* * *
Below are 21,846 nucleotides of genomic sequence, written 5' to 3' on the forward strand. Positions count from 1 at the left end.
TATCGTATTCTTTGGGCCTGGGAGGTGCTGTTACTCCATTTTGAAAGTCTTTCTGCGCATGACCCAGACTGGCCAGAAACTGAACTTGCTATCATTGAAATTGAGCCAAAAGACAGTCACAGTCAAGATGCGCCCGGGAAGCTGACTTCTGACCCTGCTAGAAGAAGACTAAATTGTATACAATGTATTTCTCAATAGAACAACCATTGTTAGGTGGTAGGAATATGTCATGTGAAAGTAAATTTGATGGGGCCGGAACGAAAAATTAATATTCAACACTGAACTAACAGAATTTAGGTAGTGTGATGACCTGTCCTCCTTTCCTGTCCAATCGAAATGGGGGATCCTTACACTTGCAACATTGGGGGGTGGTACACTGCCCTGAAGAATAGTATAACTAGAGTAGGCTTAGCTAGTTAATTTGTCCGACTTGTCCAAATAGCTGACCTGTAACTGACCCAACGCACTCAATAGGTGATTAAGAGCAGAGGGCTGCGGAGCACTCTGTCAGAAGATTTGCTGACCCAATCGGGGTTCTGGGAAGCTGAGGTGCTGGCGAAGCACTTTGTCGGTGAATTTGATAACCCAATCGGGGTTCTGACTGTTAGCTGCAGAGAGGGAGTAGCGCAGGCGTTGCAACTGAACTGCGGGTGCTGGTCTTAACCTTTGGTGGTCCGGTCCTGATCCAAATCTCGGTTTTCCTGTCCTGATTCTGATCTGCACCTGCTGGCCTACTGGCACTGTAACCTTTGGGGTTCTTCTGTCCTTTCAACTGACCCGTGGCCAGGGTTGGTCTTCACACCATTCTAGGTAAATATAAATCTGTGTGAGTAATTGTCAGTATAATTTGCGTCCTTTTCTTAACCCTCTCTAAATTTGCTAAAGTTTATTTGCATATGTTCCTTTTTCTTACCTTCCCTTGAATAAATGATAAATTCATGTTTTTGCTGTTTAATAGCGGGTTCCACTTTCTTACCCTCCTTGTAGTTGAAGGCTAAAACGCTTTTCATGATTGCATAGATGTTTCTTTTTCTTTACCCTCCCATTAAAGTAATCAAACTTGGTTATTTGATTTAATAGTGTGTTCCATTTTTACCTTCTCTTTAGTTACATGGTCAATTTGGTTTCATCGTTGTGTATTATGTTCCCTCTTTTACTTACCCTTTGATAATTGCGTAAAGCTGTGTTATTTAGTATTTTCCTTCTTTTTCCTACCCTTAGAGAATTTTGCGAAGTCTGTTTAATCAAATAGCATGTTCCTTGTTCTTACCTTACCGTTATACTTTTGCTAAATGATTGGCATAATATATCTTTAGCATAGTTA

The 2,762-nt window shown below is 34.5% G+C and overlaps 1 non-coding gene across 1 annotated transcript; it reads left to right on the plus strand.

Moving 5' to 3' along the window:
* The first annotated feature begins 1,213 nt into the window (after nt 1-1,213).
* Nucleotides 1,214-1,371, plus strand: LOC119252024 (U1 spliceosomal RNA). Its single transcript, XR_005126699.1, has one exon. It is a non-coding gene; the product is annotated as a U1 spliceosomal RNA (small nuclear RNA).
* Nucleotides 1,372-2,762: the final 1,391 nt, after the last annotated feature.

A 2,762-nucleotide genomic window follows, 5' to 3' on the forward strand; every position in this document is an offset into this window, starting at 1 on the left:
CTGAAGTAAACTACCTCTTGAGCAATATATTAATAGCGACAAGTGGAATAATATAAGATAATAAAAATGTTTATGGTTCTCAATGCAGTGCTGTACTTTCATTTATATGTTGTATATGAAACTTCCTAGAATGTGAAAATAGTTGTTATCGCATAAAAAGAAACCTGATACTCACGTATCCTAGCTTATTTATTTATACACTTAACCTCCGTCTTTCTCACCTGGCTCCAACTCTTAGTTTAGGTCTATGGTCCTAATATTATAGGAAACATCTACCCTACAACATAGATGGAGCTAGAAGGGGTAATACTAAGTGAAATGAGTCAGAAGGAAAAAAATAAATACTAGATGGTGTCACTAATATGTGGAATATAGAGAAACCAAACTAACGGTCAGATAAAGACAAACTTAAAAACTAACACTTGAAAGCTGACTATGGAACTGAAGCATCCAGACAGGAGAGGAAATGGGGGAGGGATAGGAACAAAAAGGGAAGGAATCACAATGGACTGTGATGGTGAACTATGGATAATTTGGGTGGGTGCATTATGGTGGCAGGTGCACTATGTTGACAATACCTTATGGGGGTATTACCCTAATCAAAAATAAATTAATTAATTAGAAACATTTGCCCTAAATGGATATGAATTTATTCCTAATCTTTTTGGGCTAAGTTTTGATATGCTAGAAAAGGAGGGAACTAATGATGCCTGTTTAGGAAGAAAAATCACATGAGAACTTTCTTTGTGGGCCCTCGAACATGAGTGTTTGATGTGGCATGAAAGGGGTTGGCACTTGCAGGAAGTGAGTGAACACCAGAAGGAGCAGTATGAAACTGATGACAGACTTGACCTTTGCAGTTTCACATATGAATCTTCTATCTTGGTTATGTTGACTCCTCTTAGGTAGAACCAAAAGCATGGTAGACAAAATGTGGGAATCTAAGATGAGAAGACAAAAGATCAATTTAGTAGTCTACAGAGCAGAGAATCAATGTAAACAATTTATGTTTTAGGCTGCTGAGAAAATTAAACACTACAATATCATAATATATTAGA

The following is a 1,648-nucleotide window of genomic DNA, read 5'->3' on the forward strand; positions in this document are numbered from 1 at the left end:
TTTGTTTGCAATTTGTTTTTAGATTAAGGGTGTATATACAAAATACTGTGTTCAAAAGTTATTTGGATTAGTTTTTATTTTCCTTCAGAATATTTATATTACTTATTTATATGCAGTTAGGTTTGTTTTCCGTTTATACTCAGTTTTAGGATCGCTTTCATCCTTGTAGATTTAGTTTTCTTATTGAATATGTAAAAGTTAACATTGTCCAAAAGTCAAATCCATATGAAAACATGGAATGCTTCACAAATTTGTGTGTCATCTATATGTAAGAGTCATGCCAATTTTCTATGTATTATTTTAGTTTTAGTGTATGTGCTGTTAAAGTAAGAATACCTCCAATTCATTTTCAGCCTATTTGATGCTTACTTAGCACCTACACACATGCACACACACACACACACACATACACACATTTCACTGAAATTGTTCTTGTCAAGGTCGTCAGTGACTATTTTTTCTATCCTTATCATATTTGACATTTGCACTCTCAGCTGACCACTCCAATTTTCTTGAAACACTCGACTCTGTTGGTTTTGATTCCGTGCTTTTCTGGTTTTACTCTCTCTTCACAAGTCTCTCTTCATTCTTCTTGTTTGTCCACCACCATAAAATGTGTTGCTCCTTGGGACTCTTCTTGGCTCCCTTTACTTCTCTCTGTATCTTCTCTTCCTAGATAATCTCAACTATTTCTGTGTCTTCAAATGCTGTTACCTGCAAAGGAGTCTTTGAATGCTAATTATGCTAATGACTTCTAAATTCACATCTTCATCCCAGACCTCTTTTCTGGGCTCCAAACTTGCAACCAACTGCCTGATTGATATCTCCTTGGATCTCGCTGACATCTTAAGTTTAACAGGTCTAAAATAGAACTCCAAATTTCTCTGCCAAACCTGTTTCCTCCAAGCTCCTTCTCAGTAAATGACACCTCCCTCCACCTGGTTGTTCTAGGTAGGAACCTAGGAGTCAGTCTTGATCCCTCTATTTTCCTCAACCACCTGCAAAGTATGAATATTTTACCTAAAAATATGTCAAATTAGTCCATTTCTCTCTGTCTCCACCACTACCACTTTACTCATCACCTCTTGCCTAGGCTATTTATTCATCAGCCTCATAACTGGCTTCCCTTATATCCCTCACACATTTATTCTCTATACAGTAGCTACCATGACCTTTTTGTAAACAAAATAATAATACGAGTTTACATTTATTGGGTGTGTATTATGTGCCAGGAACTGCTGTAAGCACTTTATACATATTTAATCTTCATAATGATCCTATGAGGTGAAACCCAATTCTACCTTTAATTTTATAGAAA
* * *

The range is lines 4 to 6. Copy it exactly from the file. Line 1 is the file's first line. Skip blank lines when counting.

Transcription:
Moving 5' to 3' along the window:
* The first annotated feature begins 1,213 nt into the window (after nt 1-1,213).
* Nucleotides 1,214-1,371, plus strand: LOC119252024 (U1 spliceosomal RNA). Its single transcript, XR_005126699.1, has one exon. It is a non-coding gene; the product is annotated as a U1 spliceosomal RNA (small nuclear RNA).